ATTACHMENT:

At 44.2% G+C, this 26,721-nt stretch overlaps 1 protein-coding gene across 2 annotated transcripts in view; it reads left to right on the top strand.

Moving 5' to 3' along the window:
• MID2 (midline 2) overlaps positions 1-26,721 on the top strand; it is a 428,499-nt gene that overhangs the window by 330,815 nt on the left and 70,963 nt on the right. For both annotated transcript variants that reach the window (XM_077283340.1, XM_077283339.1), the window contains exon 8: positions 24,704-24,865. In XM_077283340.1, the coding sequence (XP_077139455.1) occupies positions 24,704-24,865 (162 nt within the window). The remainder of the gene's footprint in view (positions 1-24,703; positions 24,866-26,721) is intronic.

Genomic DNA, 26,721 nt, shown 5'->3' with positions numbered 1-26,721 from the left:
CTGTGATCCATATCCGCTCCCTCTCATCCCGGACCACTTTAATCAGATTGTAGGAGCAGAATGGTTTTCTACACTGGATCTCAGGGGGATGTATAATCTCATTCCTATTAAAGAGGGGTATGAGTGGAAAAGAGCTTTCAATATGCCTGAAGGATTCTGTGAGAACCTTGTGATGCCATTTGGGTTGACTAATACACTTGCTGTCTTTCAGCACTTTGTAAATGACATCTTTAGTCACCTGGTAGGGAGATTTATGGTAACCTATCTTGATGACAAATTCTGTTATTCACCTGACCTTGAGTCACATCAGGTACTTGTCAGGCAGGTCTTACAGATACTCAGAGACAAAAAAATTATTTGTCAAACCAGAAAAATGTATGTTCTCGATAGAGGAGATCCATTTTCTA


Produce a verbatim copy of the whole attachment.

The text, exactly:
At 44.2% G+C, this 26,721-nt stretch overlaps 1 protein-coding gene across 2 annotated transcripts in view; it reads left to right on the top strand.

Moving 5' to 3' along the window:
• MID2 (midline 2) overlaps positions 1-26,721 on the top strand; it is a 428,499-nt gene that overhangs the window by 330,815 nt on the left and 70,963 nt on the right. For both annotated transcript variants that reach the window (XM_077283340.1, XM_077283339.1), the window contains exon 8: positions 24,704-24,865. In XM_077283340.1, the coding sequence (XP_077139455.1) occupies positions 24,704-24,865 (162 nt within the window). The remainder of the gene's footprint in view (positions 1-24,703; positions 24,866-26,721) is intronic.

Genomic DNA, 26,721 nt, shown 5'->3' with positions numbered 1-26,721 from the left:
CTGTGATCCATATCCGCTCCCTCTCATCCCGGACCACTTTAATCAGATTGTAGGAGCAGAATGGTTTTCTACACTGGATCTCAGGGGGATGTATAATCTCATTCCTATTAAAGAGGGGTATGAGTGGAAAAGAGCTTTCAATATGCCTGAAGGATTCTGTGAGAACCTTGTGATGCCATTTGGGTTGACTAATACACTTGCTGTCTTTCAGCACTTTGTAAATGACATCTTTAGTCACCTGGTAGGGAGATTTATGGTAACCTATCTTGATGACAAATTCTGTTATTCACCTGACCTTGAGTCACATCAGGTACTTGTCAGGCAGGTCTTACAGATACTCAGAGACAAAAAAATTATTTGTCAAACCAGAAAAATGTATGTTCTCGATAGAGGAGATCCATTTTCTA